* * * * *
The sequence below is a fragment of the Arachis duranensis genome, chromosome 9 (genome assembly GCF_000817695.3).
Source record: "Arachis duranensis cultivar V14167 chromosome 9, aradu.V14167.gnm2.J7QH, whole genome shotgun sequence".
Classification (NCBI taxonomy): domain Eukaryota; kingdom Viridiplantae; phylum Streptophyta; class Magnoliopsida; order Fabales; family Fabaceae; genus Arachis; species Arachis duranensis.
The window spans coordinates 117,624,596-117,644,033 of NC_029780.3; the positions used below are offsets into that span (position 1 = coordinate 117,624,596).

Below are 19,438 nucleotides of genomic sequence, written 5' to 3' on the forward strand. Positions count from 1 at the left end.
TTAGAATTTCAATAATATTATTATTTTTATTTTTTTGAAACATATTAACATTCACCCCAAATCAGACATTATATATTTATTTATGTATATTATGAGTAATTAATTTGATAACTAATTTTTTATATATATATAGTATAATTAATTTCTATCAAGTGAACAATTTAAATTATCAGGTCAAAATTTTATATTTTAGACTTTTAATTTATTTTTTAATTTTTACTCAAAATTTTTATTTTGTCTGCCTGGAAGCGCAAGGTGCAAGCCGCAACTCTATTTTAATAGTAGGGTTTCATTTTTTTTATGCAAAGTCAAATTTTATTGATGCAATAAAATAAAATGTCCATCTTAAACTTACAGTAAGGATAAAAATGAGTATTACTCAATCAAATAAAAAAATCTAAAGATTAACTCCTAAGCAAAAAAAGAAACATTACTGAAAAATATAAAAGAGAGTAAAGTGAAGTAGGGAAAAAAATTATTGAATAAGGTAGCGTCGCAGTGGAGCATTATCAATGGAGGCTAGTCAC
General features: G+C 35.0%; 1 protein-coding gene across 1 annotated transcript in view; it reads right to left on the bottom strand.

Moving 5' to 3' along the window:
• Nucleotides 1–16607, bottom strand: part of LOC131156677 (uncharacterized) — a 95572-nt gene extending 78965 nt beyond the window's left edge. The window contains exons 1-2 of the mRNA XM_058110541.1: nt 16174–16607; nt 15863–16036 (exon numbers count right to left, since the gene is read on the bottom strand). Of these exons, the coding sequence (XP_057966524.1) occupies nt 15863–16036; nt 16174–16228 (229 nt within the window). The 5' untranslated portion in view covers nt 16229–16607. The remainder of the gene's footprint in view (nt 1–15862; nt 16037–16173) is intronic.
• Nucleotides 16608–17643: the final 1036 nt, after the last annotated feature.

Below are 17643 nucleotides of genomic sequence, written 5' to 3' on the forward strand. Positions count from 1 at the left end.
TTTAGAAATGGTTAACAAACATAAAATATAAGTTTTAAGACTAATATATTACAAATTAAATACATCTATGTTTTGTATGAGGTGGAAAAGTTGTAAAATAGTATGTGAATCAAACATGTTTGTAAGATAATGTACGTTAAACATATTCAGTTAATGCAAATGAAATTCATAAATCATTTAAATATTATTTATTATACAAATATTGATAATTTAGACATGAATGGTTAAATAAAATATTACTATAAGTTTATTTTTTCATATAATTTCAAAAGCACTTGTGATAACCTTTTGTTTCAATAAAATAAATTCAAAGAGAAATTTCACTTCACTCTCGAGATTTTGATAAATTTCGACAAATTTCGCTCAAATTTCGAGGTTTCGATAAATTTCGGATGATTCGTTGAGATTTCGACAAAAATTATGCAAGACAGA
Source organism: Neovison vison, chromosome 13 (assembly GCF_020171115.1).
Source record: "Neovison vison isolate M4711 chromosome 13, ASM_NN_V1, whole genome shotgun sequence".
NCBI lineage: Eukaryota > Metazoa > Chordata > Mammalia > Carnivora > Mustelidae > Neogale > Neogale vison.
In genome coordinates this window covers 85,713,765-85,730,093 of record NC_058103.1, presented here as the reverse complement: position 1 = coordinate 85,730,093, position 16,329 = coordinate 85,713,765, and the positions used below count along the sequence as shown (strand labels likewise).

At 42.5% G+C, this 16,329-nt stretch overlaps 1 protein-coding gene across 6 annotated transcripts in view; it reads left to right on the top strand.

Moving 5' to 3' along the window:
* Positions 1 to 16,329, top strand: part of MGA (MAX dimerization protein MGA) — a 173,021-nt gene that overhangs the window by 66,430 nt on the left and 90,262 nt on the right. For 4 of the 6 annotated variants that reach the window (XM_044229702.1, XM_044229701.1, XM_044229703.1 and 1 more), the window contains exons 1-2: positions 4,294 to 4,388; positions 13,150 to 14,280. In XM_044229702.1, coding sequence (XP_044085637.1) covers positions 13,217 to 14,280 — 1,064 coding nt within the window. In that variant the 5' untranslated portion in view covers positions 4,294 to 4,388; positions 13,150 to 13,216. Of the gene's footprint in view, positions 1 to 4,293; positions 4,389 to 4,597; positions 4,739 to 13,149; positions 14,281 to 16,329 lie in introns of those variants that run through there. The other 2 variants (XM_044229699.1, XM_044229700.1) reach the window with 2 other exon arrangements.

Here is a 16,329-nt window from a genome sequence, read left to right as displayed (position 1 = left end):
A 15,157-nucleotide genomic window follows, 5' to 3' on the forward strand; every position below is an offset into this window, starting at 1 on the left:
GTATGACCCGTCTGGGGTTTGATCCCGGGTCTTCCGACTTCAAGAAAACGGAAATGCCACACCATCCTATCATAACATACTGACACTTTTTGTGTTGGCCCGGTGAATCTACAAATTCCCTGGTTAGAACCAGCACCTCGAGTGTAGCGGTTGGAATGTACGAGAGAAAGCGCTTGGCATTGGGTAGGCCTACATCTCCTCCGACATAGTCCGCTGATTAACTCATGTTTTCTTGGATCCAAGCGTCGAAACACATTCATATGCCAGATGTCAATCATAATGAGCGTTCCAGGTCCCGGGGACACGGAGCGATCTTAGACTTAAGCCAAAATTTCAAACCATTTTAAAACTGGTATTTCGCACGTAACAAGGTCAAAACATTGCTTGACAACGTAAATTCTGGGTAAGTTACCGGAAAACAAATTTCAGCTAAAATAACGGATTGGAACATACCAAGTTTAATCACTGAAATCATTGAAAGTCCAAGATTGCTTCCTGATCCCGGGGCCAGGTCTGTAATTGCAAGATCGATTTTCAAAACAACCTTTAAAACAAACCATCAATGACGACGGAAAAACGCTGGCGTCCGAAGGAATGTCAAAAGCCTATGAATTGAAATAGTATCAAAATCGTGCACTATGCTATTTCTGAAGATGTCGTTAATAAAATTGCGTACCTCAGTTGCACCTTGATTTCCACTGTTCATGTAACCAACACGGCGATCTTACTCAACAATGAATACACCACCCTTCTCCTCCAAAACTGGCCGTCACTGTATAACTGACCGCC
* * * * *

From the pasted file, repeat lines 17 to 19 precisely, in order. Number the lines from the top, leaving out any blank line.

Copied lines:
At 42.5% G+C, this 16,329-nt stretch overlaps 1 protein-coding gene across 6 annotated transcripts in view; it reads left to right on the top strand.

Moving 5' to 3' along the window:
* Positions 1 to 16,329, top strand: part of MGA (MAX dimerization protein MGA) — a 173,021-nt gene that overhangs the window by 66,430 nt on the left and 90,262 nt on the right. For 4 of the 6 annotated variants that reach the window (XM_044229702.1, XM_044229701.1, XM_044229703.1 and 1 more), the window contains exons 1-2: positions 4,294 to 4,388; positions 13,150 to 14,280. In XM_044229702.1, coding sequence (XP_044085637.1) covers positions 13,217 to 14,280 — 1,064 coding nt within the window. In that variant the 5' untranslated portion in view covers positions 4,294 to 4,388; positions 13,150 to 13,216. Of the gene's footprint in view, positions 1 to 4,293; positions 4,389 to 4,597; positions 4,739 to 13,149; positions 14,281 to 16,329 lie in introns of those variants that run through there. The other 2 variants (XM_044229699.1, XM_044229700.1) reach the window with 2 other exon arrangements.